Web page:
A show dedicated to movement and making magic even when stuck in a rut, the Hermès WRTW FW21 show is designed for women on-the-go. Capturing our attention are the minimalistic and practical accessory pieces that truly represent this ideology.  

One of the most compelling questions that Hermès’ Creative Director Nadège Vanhée-Cybulski asked herself while designing the show is “How in these socially distanced times can we continue to be creative and, more importantly, be together despite it all?” A prequel to cavorting fashion presentation by Hermès for their Women’s Ready-to-Wear Fall Winter 2021 collection was a documentary by Sébastien Lifshitz around the show. The fashion designer further internatises the premise of creativity with “If we cannot go anywhere, if we cannot travel, then the show will have to come to us… And that is how we came to the idea of something beyond an actual, physical performance.”

Her solution to this physical dilemma was a show shot/staged in three different locations – New York, Paris and Shanghai and woven together as a testament of a borderless world for the creative mind. The entire piece went live in different time zones – 8-30 am in New York, 2.30pm in Paris and 9.50pm in Shanghai, while being available to a global audience in a 30 minute thumping video that was akin to seeing a contemporary broadway show.

The performance-centred show begins in New York, at the Armory Show, where choreographer Madeline Hollander will start things off with a free interpretation of the movements gleaned from Nadège Vanhée-Cybulski’s collection.

From there they move on to Paris, the centrepiece of the Hermès WRTW FW21 collection that’s a mix of practicality and whimsy. There were utilitarian jackets, fringed pocho-parkas, minutely pleated midi-skirts, and scarf-print dresses all that were astute yet beautifully constructed.

Finally, the show closes in Shanghai where dancers under the direction of choreographer Gu Jiani will conclude the triptych performance. The three different stages represent Vanhée-Cybulski’s desire for travel in uncomplicated times and women’s ability to create even while being stuck in a rut.

A closer look at the Hermès WRTW FW21 show also reveals intelligent accessory choices that are born out of functionality, desire for movement and of course, pay an ode to the French maison’s classics.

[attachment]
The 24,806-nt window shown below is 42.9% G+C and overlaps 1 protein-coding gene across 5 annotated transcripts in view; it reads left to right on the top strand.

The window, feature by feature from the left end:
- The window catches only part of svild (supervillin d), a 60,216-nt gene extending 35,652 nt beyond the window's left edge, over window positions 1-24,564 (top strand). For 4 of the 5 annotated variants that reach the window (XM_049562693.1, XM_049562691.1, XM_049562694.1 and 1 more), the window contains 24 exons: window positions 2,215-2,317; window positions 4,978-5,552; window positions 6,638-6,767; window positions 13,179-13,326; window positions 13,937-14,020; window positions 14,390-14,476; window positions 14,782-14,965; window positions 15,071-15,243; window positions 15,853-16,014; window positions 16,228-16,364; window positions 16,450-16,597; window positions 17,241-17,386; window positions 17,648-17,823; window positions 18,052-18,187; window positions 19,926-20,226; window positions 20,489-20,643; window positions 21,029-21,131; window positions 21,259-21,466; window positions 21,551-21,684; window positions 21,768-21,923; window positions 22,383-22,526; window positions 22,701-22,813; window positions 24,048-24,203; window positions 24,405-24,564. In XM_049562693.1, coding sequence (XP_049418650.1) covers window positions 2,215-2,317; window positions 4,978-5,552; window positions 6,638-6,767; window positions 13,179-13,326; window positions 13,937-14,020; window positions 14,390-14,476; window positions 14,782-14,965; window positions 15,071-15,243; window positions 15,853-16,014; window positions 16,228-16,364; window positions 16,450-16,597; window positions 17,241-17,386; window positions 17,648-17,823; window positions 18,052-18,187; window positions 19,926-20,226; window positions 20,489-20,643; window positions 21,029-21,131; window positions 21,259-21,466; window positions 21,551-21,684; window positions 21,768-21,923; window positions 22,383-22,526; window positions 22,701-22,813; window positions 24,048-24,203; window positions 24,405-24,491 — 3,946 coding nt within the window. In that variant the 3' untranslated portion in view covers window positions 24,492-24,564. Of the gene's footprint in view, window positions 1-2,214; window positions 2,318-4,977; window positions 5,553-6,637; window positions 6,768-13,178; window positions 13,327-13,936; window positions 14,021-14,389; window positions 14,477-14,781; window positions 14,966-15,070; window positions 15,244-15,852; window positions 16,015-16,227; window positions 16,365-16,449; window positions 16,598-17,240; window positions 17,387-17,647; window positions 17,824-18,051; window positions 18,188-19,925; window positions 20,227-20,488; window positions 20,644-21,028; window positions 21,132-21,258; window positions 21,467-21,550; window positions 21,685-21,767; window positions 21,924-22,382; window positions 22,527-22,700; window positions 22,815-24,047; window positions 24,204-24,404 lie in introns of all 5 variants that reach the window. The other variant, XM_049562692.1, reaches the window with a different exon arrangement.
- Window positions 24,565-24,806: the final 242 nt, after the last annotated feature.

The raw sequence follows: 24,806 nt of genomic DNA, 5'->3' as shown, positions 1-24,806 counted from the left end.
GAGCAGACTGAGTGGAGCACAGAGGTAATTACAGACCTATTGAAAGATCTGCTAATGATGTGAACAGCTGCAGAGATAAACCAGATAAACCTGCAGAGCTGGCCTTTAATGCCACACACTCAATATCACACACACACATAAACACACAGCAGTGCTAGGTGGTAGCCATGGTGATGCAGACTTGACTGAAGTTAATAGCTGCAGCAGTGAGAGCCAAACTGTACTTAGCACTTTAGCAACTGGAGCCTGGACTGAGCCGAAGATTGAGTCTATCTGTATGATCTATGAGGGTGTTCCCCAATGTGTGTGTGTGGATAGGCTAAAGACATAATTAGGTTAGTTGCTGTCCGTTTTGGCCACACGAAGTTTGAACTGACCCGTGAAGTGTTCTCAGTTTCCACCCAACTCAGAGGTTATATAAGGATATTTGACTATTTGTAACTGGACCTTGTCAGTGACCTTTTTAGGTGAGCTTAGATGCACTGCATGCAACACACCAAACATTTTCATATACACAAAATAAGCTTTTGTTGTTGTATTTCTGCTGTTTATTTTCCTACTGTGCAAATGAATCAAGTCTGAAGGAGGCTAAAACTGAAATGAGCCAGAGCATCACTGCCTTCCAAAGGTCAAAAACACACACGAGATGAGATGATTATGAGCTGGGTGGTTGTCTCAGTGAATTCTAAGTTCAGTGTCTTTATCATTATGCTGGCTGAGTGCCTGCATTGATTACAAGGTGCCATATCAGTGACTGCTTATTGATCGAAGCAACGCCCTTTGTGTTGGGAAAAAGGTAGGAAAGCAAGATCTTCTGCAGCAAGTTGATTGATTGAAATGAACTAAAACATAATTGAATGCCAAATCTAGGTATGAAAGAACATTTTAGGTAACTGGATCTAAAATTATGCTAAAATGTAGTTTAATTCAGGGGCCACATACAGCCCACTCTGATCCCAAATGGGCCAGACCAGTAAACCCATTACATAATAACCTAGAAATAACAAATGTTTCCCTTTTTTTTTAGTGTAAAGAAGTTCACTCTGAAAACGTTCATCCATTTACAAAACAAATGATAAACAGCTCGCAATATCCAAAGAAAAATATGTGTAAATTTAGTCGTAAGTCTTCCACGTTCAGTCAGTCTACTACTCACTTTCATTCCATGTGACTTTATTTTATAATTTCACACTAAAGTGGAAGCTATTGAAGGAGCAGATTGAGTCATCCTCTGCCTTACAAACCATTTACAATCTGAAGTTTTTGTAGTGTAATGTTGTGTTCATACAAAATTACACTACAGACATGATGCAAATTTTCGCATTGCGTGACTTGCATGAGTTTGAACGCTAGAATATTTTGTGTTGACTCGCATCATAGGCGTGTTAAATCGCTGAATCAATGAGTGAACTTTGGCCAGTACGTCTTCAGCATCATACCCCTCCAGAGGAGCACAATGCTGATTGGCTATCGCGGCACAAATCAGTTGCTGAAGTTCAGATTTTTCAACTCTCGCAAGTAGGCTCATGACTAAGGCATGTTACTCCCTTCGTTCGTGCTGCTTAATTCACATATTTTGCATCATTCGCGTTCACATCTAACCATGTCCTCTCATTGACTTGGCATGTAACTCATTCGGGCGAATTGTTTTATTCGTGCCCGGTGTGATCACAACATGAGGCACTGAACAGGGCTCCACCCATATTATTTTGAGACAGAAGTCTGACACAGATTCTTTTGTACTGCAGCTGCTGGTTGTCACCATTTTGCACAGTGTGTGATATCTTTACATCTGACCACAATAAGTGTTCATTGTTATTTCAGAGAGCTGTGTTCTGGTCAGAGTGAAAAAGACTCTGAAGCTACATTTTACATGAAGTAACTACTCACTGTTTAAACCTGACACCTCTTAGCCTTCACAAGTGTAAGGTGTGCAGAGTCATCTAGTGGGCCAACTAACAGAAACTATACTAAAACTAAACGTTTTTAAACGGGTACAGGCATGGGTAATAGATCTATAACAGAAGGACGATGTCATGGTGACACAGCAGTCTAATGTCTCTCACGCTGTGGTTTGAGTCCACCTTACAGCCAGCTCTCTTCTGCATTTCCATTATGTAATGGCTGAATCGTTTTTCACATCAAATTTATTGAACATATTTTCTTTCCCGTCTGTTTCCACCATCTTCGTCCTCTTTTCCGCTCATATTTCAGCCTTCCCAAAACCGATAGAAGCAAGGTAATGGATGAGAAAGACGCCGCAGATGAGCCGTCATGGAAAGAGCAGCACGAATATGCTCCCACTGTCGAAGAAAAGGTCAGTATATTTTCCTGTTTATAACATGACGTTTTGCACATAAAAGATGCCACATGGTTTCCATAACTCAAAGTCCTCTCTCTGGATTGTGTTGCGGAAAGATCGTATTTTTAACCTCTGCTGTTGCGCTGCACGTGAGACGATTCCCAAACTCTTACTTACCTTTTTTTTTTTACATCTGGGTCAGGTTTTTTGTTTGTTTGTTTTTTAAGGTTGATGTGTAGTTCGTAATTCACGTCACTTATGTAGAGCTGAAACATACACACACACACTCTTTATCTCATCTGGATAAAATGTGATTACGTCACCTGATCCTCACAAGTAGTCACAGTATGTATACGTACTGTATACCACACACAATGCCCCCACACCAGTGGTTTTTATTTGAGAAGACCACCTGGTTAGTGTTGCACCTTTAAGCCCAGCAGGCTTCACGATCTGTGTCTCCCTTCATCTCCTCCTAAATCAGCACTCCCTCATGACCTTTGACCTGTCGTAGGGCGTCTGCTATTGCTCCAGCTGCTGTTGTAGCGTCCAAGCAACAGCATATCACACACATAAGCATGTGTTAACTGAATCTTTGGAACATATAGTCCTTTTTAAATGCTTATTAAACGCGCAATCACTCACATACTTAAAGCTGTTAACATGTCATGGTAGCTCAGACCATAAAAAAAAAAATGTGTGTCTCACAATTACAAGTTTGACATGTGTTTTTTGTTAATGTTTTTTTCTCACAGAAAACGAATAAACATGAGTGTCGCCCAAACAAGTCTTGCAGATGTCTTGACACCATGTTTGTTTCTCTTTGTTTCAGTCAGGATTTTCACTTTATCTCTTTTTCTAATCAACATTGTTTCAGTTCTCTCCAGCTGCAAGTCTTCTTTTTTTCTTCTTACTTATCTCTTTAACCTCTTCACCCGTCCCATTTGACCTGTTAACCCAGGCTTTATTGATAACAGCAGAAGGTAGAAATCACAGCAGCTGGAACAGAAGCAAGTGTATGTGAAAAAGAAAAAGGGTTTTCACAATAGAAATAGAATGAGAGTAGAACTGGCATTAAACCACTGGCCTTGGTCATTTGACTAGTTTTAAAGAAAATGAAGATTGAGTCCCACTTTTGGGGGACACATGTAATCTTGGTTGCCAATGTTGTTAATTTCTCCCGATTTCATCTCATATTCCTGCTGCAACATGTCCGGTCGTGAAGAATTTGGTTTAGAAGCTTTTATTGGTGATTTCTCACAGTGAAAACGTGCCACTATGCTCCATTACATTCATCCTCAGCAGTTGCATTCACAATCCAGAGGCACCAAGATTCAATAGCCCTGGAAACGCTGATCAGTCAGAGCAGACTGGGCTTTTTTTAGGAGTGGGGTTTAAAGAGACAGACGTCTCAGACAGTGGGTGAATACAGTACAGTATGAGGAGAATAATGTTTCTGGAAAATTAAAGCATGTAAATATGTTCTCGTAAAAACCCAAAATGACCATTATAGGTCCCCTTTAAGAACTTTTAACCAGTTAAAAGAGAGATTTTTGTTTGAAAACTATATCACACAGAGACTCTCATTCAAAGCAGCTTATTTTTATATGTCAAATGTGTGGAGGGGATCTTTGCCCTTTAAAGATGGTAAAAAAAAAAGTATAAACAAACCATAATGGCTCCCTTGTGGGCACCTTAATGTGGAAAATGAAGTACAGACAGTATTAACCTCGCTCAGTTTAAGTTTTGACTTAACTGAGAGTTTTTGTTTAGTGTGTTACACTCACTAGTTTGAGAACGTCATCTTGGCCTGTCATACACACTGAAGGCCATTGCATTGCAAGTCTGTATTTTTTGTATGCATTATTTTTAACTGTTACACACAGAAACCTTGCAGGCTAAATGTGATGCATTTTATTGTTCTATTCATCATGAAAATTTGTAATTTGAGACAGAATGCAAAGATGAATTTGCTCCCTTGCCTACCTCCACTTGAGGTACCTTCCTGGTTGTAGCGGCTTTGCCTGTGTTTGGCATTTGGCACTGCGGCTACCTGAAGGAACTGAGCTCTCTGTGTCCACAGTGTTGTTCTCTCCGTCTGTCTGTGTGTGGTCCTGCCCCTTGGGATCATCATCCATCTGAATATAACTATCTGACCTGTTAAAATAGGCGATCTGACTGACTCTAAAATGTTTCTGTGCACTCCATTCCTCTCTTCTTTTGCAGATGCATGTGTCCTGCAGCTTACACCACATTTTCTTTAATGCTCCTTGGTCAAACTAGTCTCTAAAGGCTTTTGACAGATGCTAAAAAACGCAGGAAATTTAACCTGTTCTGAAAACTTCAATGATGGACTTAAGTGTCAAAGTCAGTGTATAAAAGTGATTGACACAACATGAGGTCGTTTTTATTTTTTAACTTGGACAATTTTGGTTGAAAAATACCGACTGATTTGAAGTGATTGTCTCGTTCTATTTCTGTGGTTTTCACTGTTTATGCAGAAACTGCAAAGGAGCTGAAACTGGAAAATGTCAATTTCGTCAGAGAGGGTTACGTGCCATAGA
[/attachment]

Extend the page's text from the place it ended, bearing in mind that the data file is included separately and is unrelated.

It’s not just a Birkin

The bag that literally stole the show at the Hermès WRTW FW21 show was the Birkin 3-in-1 bag. Much like the triptych theme of the show, this multi-functional bag can be used as a regular Birkin, a tote and a clutch that is actually the bag’s interior pochette. This versatile piece elevates the iconic Birkin and we can’t help but feel that the Togo calfskin in midnight blue and the Denim canvas in indigo are going to be the jean replacement for the street style denim looks.

Smartphone bags are the new must-have

Let’s admit it, we might leave our luxe accessories behind but never a smartphone. Providing a solution to this phone-induced dependency is the Hermesway smartphone case with compartments for various tech and fashion accessories. Minimalistic and functional, this piece is available in Epsom calfskin, Swift calfskin and box calfskin in black.

Lipstick touch-ups on the move

At first glance at the Hermès WRTW FW21 show runway we thought the models were strutting around a miniature sanitiser case around their necks, a need of the hour truth be told. On closer inspection though, we realised the pièce de résistance, hidden under jackets, was actually the Hermès Kiss Holder lipstick case, another functional accessory crafted in Barénia calfskin in fawn.

Key to Kelly

Another Hermès’ classic named after, American actress and Princess of Monaco, Grace Kelly, the Kelly bag is known for its iconic fastener. Taking this style a notch higher is the AlphaKelly double bracelet. This stylish wrist strap is designed in Swift calfskin with a snap hook and palladium-finish metal.

All images: Courtesy Hermès

Akshita Nahar Jain
Sr Associate Editor
Akshita Nahar Jain has worked with various publications, including Elle, Harper’s Bazaar Bride, and Time Out Delhi, and written extensively on fashion and lifestyle. A sucker for alliteration and shows with more style than script, she enjoys scrolling the web for less travelled destinations.